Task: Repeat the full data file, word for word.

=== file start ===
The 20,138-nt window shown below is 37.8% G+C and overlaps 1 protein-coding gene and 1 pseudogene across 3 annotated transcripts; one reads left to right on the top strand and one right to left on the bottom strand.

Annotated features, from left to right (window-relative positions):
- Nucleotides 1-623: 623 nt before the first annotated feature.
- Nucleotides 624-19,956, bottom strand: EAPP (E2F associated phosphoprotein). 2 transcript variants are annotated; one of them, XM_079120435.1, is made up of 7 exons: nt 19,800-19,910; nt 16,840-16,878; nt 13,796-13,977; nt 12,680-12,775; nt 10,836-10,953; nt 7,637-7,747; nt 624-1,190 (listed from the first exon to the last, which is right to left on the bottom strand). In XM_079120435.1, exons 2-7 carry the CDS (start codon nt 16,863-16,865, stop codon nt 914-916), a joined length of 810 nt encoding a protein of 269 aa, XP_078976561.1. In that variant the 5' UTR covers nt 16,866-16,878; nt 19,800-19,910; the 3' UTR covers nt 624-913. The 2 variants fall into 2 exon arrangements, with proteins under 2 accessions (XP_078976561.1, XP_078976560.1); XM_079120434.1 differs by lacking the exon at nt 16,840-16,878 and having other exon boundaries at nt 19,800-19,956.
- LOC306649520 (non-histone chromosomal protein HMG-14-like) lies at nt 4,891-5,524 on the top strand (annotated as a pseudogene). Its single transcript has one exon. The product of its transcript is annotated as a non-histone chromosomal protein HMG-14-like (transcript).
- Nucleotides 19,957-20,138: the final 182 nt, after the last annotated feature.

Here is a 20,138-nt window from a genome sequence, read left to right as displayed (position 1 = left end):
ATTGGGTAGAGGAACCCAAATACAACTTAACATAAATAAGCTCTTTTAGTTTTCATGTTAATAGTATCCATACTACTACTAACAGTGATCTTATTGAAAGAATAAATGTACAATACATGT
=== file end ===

The 20,138-nt window shown below is 37.8% G+C and overlaps 1 protein-coding gene and 1 pseudogene across 3 annotated transcripts; one reads left to right on the top strand and one right to left on the bottom strand.

Annotated features, from left to right (window-relative positions):
- Nucleotides 1-623: 623 nt before the first annotated feature.
- Nucleotides 624-19,956, bottom strand: EAPP (E2F associated phosphoprotein). 2 transcript variants are annotated; one of them, XM_079120435.1, is made up of 7 exons: nt 19,800-19,910; nt 16,840-16,878; nt 13,796-13,977; nt 12,680-12,775; nt 10,836-10,953; nt 7,637-7,747; nt 624-1,190 (listed from the first exon to the last, which is right to left on the bottom strand). In XM_079120435.1, exons 2-7 carry the CDS (start codon nt 16,863-16,865, stop codon nt 914-916), a joined length of 810 nt encoding a protein of 269 aa, XP_078976561.1. In that variant the 5' UTR covers nt 16,866-16,878; nt 19,800-19,910; the 3' UTR covers nt 624-913. The 2 variants fall into 2 exon arrangements, with proteins under 2 accessions (XP_078976561.1, XP_078976560.1); XM_079120434.1 differs by lacking the exon at nt 16,840-16,878 and having other exon boundaries at nt 19,800-19,956.
- LOC306649520 (non-histone chromosomal protein HMG-14-like) lies at nt 4,891-5,524 on the top strand (annotated as a pseudogene). Its single transcript has one exon. The product of its transcript is annotated as a non-histone chromosomal protein HMG-14-like (transcript).
- Nucleotides 19,957-20,138: the final 182 nt, after the last annotated feature.

Here is a 20,138-nt window from a genome sequence, read left to right as displayed (position 1 = left end):
ATTGGGTAGAGGAACCCAAATACAACTTAACATAAATAAGCTCTTTTAGTTTTCATGTTAATAGTATCCATACTACTACTAACAGTGATCTTATTGAAAGAATAAATGTACAATACATGT